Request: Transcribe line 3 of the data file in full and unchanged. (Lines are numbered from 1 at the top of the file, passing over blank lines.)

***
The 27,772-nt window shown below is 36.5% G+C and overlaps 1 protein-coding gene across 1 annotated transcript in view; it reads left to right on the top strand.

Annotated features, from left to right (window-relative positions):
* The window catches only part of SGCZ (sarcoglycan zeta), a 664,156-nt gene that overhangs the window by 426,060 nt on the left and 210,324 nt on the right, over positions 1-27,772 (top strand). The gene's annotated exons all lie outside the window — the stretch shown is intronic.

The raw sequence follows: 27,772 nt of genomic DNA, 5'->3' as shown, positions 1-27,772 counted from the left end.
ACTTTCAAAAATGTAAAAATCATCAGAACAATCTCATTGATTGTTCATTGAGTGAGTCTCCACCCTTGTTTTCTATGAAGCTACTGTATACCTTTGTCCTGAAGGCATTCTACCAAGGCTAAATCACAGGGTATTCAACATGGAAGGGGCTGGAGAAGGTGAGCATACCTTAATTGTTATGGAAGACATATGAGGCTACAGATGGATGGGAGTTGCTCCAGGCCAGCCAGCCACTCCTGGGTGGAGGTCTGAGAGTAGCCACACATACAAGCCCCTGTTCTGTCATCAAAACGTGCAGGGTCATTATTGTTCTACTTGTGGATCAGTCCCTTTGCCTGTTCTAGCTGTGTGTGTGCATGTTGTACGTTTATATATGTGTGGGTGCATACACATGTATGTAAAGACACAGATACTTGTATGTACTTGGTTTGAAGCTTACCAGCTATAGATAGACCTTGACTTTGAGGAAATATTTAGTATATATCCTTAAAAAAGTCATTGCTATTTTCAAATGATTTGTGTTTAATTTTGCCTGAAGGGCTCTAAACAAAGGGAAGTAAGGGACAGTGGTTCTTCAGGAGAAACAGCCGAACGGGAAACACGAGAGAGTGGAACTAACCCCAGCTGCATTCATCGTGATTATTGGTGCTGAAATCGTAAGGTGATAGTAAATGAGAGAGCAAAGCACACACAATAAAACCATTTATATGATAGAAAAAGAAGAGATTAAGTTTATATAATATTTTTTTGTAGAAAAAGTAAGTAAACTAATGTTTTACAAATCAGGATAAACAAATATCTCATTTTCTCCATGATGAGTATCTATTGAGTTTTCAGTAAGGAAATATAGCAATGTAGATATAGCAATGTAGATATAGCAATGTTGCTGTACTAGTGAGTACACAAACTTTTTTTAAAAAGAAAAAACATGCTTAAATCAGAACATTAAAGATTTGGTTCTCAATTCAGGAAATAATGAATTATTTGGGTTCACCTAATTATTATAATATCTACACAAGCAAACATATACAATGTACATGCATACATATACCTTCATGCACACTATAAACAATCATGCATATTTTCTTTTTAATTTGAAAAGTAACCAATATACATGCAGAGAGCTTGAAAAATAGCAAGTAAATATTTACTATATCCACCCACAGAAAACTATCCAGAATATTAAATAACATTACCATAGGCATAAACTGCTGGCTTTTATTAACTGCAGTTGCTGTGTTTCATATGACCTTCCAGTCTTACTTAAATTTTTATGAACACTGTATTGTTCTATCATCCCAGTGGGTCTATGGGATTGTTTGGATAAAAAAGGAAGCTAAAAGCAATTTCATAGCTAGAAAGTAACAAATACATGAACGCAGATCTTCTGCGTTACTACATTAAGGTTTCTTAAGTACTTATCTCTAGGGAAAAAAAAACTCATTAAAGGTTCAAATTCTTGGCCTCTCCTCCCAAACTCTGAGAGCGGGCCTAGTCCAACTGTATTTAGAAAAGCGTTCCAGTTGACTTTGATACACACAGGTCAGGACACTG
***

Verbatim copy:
* The window catches only part of SGCZ (sarcoglycan zeta), a 664,156-nt gene that overhangs the window by 426,060 nt on the left and 210,324 nt on the right, over positions 1-27,772 (top strand). The gene's annotated exons all lie outside the window — the stretch shown is intronic.